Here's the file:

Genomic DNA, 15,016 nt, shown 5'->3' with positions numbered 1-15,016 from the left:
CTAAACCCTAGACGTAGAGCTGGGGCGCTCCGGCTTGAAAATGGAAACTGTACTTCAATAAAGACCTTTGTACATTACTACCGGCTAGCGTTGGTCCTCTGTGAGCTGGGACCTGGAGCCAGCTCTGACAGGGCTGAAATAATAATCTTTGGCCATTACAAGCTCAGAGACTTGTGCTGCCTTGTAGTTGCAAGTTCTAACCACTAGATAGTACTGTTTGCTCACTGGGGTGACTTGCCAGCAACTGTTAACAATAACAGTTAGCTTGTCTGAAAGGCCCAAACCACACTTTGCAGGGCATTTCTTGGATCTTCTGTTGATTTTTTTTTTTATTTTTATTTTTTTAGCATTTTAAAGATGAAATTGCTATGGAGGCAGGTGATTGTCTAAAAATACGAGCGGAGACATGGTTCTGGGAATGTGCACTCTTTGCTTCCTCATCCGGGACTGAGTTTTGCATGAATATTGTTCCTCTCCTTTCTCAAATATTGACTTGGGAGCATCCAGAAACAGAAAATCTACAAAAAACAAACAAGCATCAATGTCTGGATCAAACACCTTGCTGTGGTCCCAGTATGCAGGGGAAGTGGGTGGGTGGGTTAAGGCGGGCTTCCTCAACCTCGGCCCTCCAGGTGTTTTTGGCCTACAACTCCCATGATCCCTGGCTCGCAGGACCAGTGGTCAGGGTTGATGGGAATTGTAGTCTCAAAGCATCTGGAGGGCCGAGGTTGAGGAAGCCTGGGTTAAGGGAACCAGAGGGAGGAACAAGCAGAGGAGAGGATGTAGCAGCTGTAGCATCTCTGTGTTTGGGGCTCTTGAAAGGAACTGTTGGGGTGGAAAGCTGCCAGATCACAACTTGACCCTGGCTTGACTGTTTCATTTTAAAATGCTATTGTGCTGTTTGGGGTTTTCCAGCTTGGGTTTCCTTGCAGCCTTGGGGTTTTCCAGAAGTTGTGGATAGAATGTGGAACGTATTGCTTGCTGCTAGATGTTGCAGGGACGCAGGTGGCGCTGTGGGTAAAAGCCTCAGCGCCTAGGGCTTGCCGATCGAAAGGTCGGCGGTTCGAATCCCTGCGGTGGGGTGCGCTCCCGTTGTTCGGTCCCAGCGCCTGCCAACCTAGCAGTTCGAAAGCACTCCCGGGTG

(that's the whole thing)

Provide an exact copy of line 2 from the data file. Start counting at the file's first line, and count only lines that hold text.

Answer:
CTAAACCCTAGACGTAGAGCTGGGGCGCTCCGGCTTGAAAATGGAAACTGTACTTCAATAAAGACCTTTGTACATTACTACCGGCTAGCGTTGGTCCTCTGTGAGCTGGGACCTGGAGCCAGCTCTGACAGGGCTGAAATAATAATCTTTGGCCATTACAAGCTCAGAGACTTGTGCTGCCTTGTAGTTGCAAGTTCTAACCACTAGATAGTACTGTTTGCTCACTGGGGTGACTTGCCAGCAACTGTTAACAATAACAGTTAGCTTGTCTGAAAGGCCCAAACCACACTTTGCAGGGCATTTCTTGGATCTTCTGTTGATTTTTTTTTTTATTTTTATTTTTTTAGCATTTTAAAGATGAAATTGCTATGGAGGCAGGTGATTGTCTAAAAATACGAGCGGAGACATGGTTCTGGGAATGTGCACTCTTTGCTTCCTCATCCGGGACTGAGTTTTGCATGAATATTGTTCCTCTCCTTTCTCAAATATTGACTTGGGAGCATCCAGAAACAGAAAATCTACAAAAAACAAACAAGCATCAATGTCTGGATCAAACACCTTGCTGTGGTCCCAGTATGCAGGGGAAGTGGGTGGGTGGGTTAAGGCGGGCTTCCTCAACCTCGGCCCTCCAGGTGTTTTTGGCCTACAACTCCCATGATCCCTGGCTCGCAGGACCAGTGGTCAGGGTTGATGGGAATTGTAGTCTCAAAGCATCTGGAGGGCCGAGGTTGAGGAAGCCTGGGTTAAGGGAACCAGAGGGAGGAACAAGCAGAGGAGAGGATGTAGCAGCTGTAGCATCTCTGTGTTTGGGGCTCTTGAAAGGAACTGTTGGGGTGGAAAGCTGCCAGATCACAACTTGACCCTGGCTTGACTGTTTCATTTTAAAATGCTATTGTGCTGTTTGGGGTTTTCCAGCTTGGGTTTCCTTGCAGCCTTGGGGTTTTCCAGAAGTTGTGGATAGAATGTGGAACGTATTGCTTGCTGCTAGATGTTGCAGGGACGCAGGTGGCGCTGTGGGTAAAAGCCTCAGCGCCTAGGGCTTGCCGATCGAAAGGTCGGCGGTTCGAATCCCTGCGGTGGGGTGCGCTCCCGTTGTTCGGTCCCAGCGCCTGCCAACCTAGCAGTTCGAAAGCACTCCCGGGTG